NIH-funded study to use Trak, a home fertility test for men

By Jonah Comstock
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Sandstone Diagnostics’ Trak Male Fertility Testing System will be used in an NIH-funded study being conducted by Boston University and Stanford University, according to a statement. The Pregnancy Study Online (PRESTO) studies the effect of lifestyle factors on fertility, miscarriage, and birth outcomes.

“The Trak technology is revolutionizing our research,” Lauren Wise, professor of epidemiology at Boston University and co-principal investigator on the new study, said in a statement.  “Measuring semen parameters for epidemiological research has traditionally been very challenging. Trak provides a simple and accurate way for men to test their sperm privately at home, and the early results have been very encouraging.”

PRESTO is an ongoing study that has mostly enrolled women previously. Trak, a mail-order kit that provides men with everything they need to test their sperm count and motility at home, was used in a 40-person pilot study and will now be expanded to 300 male partners of female study participants.

Data from the pilot showed that men with a total sperm count less than 50 million had only 0.54 times the odds of conceiving in any given month than men with a total sperm count greater than or equal to 50 million.

Trak’s system, which will be shipped for free to study participants but normally sells for $199.99, is part of a novel approach to fertility testing. Not only does it focus on men rather than women and allow them to avoid the awkwardness, inconvenience, and expense of visiting a fertility clinic, but it also changes men’s preconceptions about pre-conception.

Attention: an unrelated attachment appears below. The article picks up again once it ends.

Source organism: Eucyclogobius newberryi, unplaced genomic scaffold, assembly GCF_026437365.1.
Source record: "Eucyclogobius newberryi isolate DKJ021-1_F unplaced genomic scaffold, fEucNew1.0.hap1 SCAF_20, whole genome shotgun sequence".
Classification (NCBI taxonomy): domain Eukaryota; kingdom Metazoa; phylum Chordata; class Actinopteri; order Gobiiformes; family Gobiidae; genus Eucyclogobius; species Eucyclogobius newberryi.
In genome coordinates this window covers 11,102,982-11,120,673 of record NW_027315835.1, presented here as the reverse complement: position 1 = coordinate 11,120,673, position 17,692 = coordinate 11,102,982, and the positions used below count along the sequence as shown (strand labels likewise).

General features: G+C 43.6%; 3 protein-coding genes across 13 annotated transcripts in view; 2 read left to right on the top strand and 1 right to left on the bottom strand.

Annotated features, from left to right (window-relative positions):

“Traditionally, sperm quality, and infertility has been treated as a static health condition where, if a couple has been trying long enough, oftentimes a year or two, they’ll go in and see a doctor and get tested, then they’ll do a semen analysis in the lab and they’ll take a look at the numbers and recommend a treatment,” Greg Sommer, founder and chief strategy officer, told MobiHealthNews. “But what we’re doing with Trak is kind of changing the way pre-conception is treated for men. … Sperm count is not a static health parameter at all. It’s something that goes up and down based on many factors. So this whole system has evolved into a toolset to help men realize on a personalized level what they can do to improve their sperm production.”

The system does that by pairing the testing kit with an app-based questionnaire that asks men a barrage of questions about their diet and lifestyle. As they take the test, their fertility score updates based on what’s known about how lifestyle factors effect sperm count and motility. And as they enter their test results, Trak collects more data to make future scores more accurate.

“It’s very much a learning tool for us, so we can see what the needs are of couples trying to conceive and work with them one-on-one to not only help them with their current fertility goals, but to make our product and our messaging all the better for helping people,” he said. “Infertility is such a devastating and difficult thing for customers to deal with, and we want to help them reach their goals and start their families.”